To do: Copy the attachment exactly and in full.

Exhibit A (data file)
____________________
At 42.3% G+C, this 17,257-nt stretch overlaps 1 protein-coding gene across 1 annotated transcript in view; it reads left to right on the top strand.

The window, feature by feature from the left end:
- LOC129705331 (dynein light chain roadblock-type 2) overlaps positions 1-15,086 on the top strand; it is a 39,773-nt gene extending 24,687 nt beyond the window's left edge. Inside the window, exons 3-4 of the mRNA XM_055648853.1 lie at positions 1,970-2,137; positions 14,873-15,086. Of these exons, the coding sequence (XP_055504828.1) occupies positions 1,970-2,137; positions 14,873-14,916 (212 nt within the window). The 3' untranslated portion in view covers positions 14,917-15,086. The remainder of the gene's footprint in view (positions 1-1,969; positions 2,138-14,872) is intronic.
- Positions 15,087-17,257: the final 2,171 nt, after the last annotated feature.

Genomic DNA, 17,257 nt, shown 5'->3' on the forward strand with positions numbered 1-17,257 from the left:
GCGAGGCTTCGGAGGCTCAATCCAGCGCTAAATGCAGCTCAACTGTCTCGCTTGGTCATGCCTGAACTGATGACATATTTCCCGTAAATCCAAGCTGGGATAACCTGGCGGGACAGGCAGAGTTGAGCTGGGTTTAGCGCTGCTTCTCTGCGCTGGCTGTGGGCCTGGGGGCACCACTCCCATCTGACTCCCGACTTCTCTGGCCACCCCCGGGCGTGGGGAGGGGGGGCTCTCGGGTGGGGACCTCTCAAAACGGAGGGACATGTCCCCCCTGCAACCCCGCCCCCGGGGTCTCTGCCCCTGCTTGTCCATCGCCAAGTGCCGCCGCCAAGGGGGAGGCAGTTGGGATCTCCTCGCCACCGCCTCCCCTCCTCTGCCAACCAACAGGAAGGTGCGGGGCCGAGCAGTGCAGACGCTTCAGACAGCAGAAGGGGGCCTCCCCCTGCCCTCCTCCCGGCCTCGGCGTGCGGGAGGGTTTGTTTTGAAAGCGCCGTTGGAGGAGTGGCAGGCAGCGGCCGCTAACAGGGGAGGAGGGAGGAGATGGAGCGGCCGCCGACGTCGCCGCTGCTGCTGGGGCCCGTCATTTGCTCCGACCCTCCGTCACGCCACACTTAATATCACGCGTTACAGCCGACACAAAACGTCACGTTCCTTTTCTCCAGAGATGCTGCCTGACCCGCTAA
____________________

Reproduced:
At 42.3% G+C, this 17,257-nt stretch overlaps 1 protein-coding gene across 1 annotated transcript in view; it reads left to right on the top strand.

The window, feature by feature from the left end:
- LOC129705331 (dynein light chain roadblock-type 2) overlaps positions 1-15,086 on the top strand; it is a 39,773-nt gene extending 24,687 nt beyond the window's left edge. Inside the window, exons 3-4 of the mRNA XM_055648853.1 lie at positions 1,970-2,137; positions 14,873-15,086. Of these exons, the coding sequence (XP_055504828.1) occupies positions 1,970-2,137; positions 14,873-14,916 (212 nt within the window). The 3' untranslated portion in view covers positions 14,917-15,086. The remainder of the gene's footprint in view (positions 1-1,969; positions 2,138-14,872) is intronic.
- Positions 15,087-17,257: the final 2,171 nt, after the last annotated feature.

Genomic DNA, 17,257 nt, shown 5'->3' on the forward strand with positions numbered 1-17,257 from the left:
GCGAGGCTTCGGAGGCTCAATCCAGCGCTAAATGCAGCTCAACTGTCTCGCTTGGTCATGCCTGAACTGATGACATATTTCCCGTAAATCCAAGCTGGGATAACCTGGCGGGACAGGCAGAGTTGAGCTGGGTTTAGCGCTGCTTCTCTGCGCTGGCTGTGGGCCTGGGGGCACCACTCCCATCTGACTCCCGACTTCTCTGGCCACCCCCGGGCGTGGGGAGGGGGGGCTCTCGGGTGGGGACCTCTCAAAACGGAGGGACATGTCCCCCCTGCAACCCCGCCCCCGGGGTCTCTGCCCCTGCTTGTCCATCGCCAAGTGCCGCCGCCAAGGGGGAGGCAGTTGGGATCTCCTCGCCACCGCCTCCCCTCCTCTGCCAACCAACAGGAAGGTGCGGGGCCGAGCAGTGCAGACGCTTCAGACAGCAGAAGGGGGCCTCCCCCTGCCCTCCTCCCGGCCTCGGCGTGCGGGAGGGTTTGTTTTGAAAGCGCCGTTGGAGGAGTGGCAGGCAGCGGCCGCTAACAGGGGAGGAGGGAGGAGATGGAGCGGCCGCCGACGTCGCCGCTGCTGCTGGGGCCCGTCATTTGCTCCGACCCTCCGTCACGCCACACTTAATATCACGCGTTACAGCCGACACAAAACGTCACGTTCCTTTTCTCCAGAGATGCTGCCTGACCCGCTAA